She was probably in kindergarten. “It’s a wink. Look, it’s a wink,” said the small girl at the next table, pointing to a shelf. This is what happened at a soba noodle shop I visited at year-end. Her mother, sitting next to the girl, was busy fiddling with her cellphone and gave only a halfhearted reply. “Oh, that’s nice.”

On the shelf was a daruma wish-making doll. Only one eye was painted black. It’s a face we often see, but I had never imagined a wink. It may be the sort of imaginative leap only a kindergartner can make. It’s funny that after I heard it, it now looks that way to me, too.

This occurred on a day that a small worrisome thing happened to me. I left the shop, feeling as if the bearded face had told me, “Don’t worry about it.”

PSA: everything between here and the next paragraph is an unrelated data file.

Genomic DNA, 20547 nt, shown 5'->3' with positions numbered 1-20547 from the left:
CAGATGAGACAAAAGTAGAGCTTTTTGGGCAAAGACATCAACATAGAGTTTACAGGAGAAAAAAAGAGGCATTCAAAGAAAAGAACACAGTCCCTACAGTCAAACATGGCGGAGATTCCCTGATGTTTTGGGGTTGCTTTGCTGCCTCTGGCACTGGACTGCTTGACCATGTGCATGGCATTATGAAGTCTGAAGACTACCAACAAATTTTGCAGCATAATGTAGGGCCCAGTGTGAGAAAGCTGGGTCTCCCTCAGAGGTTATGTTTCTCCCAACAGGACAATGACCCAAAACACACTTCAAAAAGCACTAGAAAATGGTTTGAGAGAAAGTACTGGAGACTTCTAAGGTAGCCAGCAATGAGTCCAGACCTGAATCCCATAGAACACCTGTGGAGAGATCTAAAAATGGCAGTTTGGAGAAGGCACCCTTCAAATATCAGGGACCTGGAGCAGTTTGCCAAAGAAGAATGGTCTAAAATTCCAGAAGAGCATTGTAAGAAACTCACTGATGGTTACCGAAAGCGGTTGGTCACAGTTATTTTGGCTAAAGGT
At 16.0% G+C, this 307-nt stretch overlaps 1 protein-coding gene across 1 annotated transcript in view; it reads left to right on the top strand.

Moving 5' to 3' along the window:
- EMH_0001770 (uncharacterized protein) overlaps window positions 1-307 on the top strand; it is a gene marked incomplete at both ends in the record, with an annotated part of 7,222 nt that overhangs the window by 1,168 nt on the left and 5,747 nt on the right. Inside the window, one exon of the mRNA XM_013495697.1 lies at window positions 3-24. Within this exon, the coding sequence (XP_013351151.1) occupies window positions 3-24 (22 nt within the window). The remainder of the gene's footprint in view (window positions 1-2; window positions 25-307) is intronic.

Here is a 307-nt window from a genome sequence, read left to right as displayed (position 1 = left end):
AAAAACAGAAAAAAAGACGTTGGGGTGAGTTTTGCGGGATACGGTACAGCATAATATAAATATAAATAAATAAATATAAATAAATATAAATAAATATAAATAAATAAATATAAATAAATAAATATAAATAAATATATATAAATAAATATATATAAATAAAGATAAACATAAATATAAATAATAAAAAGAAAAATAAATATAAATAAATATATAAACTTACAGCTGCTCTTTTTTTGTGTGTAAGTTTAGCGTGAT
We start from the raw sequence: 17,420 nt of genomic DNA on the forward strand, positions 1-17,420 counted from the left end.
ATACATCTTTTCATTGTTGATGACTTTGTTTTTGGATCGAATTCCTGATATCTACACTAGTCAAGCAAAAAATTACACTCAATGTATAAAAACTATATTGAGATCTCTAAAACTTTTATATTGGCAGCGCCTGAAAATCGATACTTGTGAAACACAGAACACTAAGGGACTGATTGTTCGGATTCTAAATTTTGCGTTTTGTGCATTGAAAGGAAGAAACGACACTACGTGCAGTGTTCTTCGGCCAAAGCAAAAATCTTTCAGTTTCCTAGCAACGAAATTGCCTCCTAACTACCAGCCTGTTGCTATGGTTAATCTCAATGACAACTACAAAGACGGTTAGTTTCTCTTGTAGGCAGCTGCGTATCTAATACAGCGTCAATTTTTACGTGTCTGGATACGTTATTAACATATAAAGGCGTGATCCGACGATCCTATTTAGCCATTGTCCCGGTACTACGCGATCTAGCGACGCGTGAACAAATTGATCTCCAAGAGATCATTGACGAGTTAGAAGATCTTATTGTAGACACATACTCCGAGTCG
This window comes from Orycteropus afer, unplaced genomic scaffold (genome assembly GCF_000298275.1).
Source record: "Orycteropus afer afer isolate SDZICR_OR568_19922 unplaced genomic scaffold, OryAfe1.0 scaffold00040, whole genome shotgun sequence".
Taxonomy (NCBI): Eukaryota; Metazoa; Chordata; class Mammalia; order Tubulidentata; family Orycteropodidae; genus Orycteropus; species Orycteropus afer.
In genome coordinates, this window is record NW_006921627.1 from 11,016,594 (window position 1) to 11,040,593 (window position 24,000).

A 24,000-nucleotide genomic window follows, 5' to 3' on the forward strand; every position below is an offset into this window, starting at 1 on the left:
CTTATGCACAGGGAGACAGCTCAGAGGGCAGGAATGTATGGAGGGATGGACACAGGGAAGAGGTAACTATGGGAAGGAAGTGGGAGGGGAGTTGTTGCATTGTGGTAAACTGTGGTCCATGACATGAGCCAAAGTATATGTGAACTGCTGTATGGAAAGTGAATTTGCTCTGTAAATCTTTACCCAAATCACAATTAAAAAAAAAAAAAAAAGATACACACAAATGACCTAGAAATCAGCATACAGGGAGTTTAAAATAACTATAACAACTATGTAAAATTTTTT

This reminds me of a poem carried in the poetry section of The Yomiuri Shimbun.

“Putting eyes and nose / On an acorn / Having done so / I can’t throw it away / It’s on the table”

It seems drawing a face on an inanimate object will bring it to life in a small way.

Thinking back from a different viewpoint, the task of this column resembles the work of a painter who creates expressions with simple finger movements. For an event that makes the heart dance for joy, this column draws laugh lines at the corners of the eyes, while for sad events it sketches drooping eyebrows, so readers can feel the same lines in their hearts. Let’s hope this year will be one of laugh lines. This column will wholeheartedly draw a “Don’t worry about it” wink, stroke by stroke.

The following is a translation of the Henshu Techo column from The Yomiuri Shimbun’s Jan. 1 issue.Speech

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